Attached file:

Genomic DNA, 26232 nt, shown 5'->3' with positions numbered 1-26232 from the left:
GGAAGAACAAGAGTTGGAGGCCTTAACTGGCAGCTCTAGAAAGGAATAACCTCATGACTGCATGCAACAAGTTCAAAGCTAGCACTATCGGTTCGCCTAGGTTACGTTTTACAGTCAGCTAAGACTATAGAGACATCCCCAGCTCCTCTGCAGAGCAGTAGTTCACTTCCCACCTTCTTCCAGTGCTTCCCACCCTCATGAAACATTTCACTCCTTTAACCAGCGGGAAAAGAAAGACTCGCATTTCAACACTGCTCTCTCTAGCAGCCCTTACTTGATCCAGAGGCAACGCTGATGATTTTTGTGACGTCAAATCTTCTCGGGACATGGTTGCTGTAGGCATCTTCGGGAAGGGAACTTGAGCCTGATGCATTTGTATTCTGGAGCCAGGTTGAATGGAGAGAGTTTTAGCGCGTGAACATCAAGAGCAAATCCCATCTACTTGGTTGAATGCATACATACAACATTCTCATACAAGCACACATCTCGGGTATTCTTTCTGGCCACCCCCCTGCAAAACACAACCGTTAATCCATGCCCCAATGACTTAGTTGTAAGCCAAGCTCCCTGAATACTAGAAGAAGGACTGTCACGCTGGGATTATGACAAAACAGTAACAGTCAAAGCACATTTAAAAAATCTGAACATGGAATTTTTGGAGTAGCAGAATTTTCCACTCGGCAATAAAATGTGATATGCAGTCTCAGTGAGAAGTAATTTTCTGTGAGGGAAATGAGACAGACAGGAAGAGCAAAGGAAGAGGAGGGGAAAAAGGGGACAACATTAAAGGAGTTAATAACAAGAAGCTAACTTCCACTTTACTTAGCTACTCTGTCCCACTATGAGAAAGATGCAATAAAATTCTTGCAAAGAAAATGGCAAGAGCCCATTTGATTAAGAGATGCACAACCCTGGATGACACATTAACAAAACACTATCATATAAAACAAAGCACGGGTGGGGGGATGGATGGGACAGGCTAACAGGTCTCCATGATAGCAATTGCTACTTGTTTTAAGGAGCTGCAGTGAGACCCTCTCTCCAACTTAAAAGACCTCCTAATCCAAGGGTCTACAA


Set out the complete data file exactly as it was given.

Genomic DNA, 26232 nt, shown 5'->3' with positions numbered 1-26232 from the left:
GGAAGAACAAGAGTTGGAGGCCTTAACTGGCAGCTCTAGAAAGGAATAACCTCATGACTGCATGCAACAAGTTCAAAGCTAGCACTATCGGTTCGCCTAGGTTACGTTTTACAGTCAGCTAAGACTATAGAGACATCCCCAGCTCCTCTGCAGAGCAGTAGTTCACTTCCCACCTTCTTCCAGTGCTTCCCACCCTCATGAAACATTTCACTCCTTTAACCAGCGGGAAAAGAAAGACTCGCATTTCAACACTGCTCTCTCTAGCAGCCCTTACTTGATCCAGAGGCAACGCTGATGATTTTTGTGACGTCAAATCTTCTCGGGACATGGTTGCTGTAGGCATCTTCGGGAAGGGAACTTGAGCCTGATGCATTTGTATTCTGGAGCCAGGTTGAATGGAGAGAGTTTTAGCGCGTGAACATCAAGAGCAAATCCCATCTACTTGGTTGAATGCATACATACAACATTCTCATACAAGCACACATCTCGGGTATTCTTTCTGGCCACCCCCCTGCAAAACACAACCGTTAATCCATGCCCCAATGACTTAGTTGTAAGCCAAGCTCCCTGAATACTAGAAGAAGGACTGTCACGCTGGGATTATGACAAAACAGTAACAGTCAAAGCACATTTAAAAAATCTGAACATGGAATTTTTGGAGTAGCAGAATTTTCCACTCGGCAATAAAATGTGATATGCAGTCTCAGTGAGAAGTAATTTTCTGTGAGGGAAATGAGACAGACAGGAAGAGCAAAGGAAGAGGAGGGGAAAAAGGGGACAACATTAAAGGAGTTAATAACAAGAAGCTAACTTCCACTTTACTTAGCTACTCTGTCCCACTATGAGAAAGATGCAATAAAATTCTTGCAAAGAAAATGGCAAGAGCCCATTTGATTAAGAGATGCACAACCCTGGATGACACATTAACAAAACACTATCATATAAAACAAAGCACGGGTGGGGGGATGGATGGGACAGGCTAACAGGTCTCCATGATAGCAATTGCTACTTGTTTTAAGGAGCTGCAGTGAGACCCTCTCTCCAACTTAAAAGACCTCCTAATCCAAGGGTCTACAA